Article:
WHEN NETWORK Rail announced last October that the East Coast Main Line would have to be closed for major engineering work, The Yorkshire Post set this challenge: “Keep disruption to a minimum. Plan now for King’s Cross closure.”
This newspaper’s editorial also said that “communication will be key” in the wake of disruption which undermined public trust – and Network Rail chairman Sir Peter Hendy acknowledged this. “Message received,” he tweeted. If only.
Only now is it emerging that services between Yorkshire and London will begin and end at Peterborough over the August Bank Holiday – and organisers of international sporting and cultural events only recently became aware of this. They say it could not come at a worse time.
And it is even more galling after Network Rail chief executive Andrew Haines admitted last month. “It has been a brutal couple of years. Rail passengers, particularly those in the North, have been bearing the brunt of some of the worst problems we have seen.”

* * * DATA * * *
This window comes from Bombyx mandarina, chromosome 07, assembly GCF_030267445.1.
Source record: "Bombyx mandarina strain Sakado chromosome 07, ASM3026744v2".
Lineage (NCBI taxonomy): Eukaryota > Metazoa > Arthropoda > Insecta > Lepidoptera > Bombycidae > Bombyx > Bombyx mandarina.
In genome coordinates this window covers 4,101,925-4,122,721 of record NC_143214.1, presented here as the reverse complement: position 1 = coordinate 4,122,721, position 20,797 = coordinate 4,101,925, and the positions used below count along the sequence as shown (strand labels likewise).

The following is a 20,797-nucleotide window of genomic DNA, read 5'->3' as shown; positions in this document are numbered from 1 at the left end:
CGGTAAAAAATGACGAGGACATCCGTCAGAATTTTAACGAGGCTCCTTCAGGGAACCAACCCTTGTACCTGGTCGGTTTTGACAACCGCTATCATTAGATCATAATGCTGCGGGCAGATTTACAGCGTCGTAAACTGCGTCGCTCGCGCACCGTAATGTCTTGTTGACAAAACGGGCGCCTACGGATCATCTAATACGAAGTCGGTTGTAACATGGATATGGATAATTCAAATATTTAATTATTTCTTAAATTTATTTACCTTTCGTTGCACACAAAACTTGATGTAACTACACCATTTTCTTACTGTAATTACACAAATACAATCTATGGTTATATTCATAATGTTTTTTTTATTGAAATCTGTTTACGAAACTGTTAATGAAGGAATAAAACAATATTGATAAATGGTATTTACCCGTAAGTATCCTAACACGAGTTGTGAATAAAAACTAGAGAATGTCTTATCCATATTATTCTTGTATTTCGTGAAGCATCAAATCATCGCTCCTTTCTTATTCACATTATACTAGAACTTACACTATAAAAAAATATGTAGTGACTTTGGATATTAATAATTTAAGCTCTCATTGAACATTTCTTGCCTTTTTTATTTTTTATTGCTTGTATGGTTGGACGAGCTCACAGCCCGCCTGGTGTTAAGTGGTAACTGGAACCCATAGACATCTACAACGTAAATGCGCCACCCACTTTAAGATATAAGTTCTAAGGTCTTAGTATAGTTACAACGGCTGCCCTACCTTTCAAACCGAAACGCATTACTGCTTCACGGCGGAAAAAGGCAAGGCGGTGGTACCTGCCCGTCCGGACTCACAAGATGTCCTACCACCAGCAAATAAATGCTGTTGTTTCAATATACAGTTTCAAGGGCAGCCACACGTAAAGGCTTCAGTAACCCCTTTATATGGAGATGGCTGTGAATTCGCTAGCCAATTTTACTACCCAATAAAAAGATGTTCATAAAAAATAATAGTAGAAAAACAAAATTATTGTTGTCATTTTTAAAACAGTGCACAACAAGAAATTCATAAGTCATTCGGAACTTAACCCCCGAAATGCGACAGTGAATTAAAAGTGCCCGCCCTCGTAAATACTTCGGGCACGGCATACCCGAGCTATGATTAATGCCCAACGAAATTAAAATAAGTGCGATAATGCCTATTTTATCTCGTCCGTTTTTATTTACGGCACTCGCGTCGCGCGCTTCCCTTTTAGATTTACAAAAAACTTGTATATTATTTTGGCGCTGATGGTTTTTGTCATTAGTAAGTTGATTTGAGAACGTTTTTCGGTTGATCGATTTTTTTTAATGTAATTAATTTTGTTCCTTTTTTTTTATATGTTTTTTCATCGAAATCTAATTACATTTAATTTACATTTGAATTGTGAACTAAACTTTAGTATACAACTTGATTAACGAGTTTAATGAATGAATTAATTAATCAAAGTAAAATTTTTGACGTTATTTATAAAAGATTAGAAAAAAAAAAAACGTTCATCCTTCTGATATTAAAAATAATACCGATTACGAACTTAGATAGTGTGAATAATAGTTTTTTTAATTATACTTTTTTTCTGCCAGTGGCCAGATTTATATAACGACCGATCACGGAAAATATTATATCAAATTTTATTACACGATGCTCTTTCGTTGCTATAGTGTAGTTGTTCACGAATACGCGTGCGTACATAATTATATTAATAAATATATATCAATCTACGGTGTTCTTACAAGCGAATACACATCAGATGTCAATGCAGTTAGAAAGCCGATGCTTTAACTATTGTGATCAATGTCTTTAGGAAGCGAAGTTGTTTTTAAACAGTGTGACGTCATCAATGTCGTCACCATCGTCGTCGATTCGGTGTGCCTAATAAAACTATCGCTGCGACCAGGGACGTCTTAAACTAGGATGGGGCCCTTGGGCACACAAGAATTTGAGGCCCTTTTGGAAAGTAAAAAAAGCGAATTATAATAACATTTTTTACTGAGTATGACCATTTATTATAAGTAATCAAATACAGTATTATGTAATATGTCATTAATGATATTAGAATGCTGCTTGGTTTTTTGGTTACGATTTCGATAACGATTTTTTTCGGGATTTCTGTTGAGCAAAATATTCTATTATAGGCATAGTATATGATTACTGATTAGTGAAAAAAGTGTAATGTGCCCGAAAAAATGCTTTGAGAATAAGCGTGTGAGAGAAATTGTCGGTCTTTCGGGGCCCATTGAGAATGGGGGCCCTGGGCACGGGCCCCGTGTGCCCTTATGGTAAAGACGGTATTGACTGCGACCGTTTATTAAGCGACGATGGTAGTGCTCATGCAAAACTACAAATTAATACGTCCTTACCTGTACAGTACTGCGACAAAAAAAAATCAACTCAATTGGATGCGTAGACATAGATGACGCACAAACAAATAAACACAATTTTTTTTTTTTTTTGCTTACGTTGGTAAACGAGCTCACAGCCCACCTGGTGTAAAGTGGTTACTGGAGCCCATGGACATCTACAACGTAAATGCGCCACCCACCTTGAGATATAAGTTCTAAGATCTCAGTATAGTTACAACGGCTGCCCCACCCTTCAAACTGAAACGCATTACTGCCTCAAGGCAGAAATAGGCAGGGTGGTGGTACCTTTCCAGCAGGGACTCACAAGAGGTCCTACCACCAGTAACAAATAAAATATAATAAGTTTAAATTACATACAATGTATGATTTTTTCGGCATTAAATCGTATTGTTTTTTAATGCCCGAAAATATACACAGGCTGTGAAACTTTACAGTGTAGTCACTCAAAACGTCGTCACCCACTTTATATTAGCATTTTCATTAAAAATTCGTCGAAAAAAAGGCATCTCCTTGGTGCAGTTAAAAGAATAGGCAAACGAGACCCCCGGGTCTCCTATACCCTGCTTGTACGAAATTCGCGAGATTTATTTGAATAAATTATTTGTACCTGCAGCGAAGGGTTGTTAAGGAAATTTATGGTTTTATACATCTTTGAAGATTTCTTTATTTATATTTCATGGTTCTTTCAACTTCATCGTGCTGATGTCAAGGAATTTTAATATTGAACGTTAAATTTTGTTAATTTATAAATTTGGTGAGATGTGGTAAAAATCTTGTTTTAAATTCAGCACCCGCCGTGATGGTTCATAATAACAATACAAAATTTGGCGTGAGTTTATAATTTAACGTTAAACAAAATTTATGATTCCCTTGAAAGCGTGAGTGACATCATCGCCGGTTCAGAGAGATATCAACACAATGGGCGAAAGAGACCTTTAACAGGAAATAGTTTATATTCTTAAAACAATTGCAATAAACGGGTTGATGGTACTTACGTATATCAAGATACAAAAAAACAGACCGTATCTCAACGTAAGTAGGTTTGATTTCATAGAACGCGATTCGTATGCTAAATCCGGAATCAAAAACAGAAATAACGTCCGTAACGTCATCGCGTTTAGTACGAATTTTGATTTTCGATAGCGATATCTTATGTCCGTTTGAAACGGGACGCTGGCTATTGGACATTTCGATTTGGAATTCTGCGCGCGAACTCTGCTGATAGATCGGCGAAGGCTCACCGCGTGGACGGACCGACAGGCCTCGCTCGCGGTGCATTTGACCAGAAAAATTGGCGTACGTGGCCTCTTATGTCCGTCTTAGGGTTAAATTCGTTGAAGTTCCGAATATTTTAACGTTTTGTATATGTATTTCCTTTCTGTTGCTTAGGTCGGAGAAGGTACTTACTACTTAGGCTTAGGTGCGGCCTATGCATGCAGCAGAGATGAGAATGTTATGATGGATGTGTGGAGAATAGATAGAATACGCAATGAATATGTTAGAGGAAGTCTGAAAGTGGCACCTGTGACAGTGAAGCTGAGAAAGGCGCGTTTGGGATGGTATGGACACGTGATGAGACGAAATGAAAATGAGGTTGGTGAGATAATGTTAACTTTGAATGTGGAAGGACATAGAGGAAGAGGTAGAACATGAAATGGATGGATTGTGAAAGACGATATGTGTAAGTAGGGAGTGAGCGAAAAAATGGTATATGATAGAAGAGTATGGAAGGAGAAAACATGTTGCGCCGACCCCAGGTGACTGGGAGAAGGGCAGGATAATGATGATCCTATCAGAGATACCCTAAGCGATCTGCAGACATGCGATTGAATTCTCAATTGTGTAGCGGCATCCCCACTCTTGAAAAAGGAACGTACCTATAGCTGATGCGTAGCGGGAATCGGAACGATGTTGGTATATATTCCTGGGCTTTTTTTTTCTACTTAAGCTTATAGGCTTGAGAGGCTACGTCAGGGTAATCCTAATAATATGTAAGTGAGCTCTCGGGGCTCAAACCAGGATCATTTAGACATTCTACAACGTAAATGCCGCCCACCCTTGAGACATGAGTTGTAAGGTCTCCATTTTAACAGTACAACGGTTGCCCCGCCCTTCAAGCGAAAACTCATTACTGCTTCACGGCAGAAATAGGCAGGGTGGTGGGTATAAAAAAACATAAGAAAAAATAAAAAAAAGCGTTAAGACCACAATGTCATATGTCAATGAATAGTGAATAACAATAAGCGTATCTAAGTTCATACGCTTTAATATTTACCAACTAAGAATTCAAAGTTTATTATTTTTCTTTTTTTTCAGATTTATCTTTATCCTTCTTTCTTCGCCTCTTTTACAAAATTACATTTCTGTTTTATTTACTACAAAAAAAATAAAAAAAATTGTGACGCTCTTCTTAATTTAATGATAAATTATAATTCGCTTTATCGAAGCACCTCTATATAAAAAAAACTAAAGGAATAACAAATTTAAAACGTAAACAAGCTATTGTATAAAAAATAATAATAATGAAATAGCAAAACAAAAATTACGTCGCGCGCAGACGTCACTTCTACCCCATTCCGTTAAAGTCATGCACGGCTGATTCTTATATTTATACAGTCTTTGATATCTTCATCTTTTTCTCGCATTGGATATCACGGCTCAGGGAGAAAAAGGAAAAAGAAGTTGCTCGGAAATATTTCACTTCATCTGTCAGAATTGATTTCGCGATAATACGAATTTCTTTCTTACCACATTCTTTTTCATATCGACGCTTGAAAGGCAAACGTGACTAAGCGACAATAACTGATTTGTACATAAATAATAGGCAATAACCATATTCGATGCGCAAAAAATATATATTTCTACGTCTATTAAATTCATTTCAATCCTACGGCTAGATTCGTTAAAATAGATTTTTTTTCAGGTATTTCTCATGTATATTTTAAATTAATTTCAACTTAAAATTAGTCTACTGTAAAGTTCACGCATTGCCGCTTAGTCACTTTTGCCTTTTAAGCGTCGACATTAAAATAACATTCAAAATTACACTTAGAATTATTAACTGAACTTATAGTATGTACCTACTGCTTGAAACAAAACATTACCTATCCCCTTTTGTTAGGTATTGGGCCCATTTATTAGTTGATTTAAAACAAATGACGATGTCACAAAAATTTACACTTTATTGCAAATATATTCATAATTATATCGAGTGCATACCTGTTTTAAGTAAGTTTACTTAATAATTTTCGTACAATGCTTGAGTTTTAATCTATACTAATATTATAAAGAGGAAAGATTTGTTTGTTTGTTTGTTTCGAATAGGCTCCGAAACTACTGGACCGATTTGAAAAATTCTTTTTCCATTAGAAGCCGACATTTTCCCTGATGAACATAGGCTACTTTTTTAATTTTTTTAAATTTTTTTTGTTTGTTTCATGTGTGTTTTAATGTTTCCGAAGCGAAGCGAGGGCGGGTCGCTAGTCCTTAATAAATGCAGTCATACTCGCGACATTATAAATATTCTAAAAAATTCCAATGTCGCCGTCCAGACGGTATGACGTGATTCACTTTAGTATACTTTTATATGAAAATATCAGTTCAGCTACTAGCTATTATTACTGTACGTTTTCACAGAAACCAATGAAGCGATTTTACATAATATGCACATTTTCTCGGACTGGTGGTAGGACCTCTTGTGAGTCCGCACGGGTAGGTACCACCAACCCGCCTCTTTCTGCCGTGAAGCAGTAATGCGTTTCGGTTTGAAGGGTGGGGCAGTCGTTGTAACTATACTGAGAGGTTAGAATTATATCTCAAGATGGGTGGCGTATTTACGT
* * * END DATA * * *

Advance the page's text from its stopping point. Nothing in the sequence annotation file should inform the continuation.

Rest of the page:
However, despite this, the East Coast Supervisory Board – set up in August 2017 to improve communication between rail chiefs, train operators, passengers and the business and tourism sectors – has not met since November last year. This is damning.
Frankly, it is difficult to know what is more alarming – a glaring lack of awareness about the scale of the events being disrupted, a woefully flawed consultation or complacent emails from operator LNER advising people not to travel on the days in question.
Failings symptomatic of Chris Grayling’s inept mismanagement of the Department for Transport which is not fit for purpose, this country desperately needs a Transport Secretary capable of holding industry leaders to account and putting passengers, including tourists and leisure travellers, first.
The problem is it will be too late for the tens of thousands of people having to make alternative travel plans unless Network Rail admits its error – which is unlikely – or rearranges the work which is even more unlikely at this late stage.